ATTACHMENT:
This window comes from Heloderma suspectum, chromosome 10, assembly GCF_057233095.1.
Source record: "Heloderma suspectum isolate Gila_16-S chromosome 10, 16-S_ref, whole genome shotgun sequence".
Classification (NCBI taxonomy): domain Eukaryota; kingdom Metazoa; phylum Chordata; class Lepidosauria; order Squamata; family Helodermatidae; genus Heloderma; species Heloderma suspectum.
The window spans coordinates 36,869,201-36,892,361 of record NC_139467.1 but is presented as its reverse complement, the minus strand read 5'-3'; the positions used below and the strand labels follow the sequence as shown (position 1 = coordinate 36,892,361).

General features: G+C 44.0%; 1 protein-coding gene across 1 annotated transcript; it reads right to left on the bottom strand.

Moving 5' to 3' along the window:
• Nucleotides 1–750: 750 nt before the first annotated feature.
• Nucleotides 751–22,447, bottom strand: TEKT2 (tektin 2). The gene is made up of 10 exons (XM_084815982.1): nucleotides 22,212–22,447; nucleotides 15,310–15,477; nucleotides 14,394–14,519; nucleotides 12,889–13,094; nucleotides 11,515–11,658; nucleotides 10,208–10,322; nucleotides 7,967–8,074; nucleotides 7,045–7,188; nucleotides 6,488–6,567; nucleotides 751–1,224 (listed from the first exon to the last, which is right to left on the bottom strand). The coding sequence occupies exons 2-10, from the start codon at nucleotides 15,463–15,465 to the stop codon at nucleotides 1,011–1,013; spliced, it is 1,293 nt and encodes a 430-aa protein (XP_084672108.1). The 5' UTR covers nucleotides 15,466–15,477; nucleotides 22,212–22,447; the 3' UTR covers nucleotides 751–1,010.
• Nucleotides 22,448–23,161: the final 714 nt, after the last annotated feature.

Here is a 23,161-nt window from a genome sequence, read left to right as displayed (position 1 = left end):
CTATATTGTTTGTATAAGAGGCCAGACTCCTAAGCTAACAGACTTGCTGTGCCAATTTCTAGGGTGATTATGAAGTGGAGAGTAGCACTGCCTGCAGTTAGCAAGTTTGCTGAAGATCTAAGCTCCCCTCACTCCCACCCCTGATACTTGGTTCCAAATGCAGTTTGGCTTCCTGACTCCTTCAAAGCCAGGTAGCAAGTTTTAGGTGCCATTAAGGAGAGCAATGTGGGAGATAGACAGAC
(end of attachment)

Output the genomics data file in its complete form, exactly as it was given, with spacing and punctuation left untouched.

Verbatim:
This window comes from Heloderma suspectum, chromosome 10, assembly GCF_057233095.1.
Source record: "Heloderma suspectum isolate Gila_16-S chromosome 10, 16-S_ref, whole genome shotgun sequence".
Classification (NCBI taxonomy): domain Eukaryota; kingdom Metazoa; phylum Chordata; class Lepidosauria; order Squamata; family Helodermatidae; genus Heloderma; species Heloderma suspectum.
The window spans coordinates 36,869,201-36,892,361 of record NC_139467.1 but is presented as its reverse complement, the minus strand read 5'-3'; the positions used below and the strand labels follow the sequence as shown (position 1 = coordinate 36,892,361).

General features: G+C 44.0%; 1 protein-coding gene across 1 annotated transcript; it reads right to left on the bottom strand.

Moving 5' to 3' along the window:
• Nucleotides 1–750: 750 nt before the first annotated feature.
• Nucleotides 751–22,447, bottom strand: TEKT2 (tektin 2). The gene is made up of 10 exons (XM_084815982.1): nucleotides 22,212–22,447; nucleotides 15,310–15,477; nucleotides 14,394–14,519; nucleotides 12,889–13,094; nucleotides 11,515–11,658; nucleotides 10,208–10,322; nucleotides 7,967–8,074; nucleotides 7,045–7,188; nucleotides 6,488–6,567; nucleotides 751–1,224 (listed from the first exon to the last, which is right to left on the bottom strand). The coding sequence occupies exons 2-10, from the start codon at nucleotides 15,463–15,465 to the stop codon at nucleotides 1,011–1,013; spliced, it is 1,293 nt and encodes a 430-aa protein (XP_084672108.1). The 5' UTR covers nucleotides 15,466–15,477; nucleotides 22,212–22,447; the 3' UTR covers nucleotides 751–1,010.
• Nucleotides 22,448–23,161: the final 714 nt, after the last annotated feature.

Here is a 23,161-nt window from a genome sequence, read left to right as displayed (position 1 = left end):
CTATATTGTTTGTATAAGAGGCCAGACTCCTAAGCTAACAGACTTGCTGTGCCAATTTCTAGGGTGATTATGAAGTGGAGAGTAGCACTGCCTGCAGTTAGCAAGTTTGCTGAAGATCTAAGCTCCCCTCACTCCCACCCCTGATACTTGGTTCCAAATGCAGTTTGGCTTCCTGACTCCTTCAAAGCCAGGTAGCAAGTTTTAGGTGCCATTAAGGAGAGCAATGTGGGAGATAGACAGAC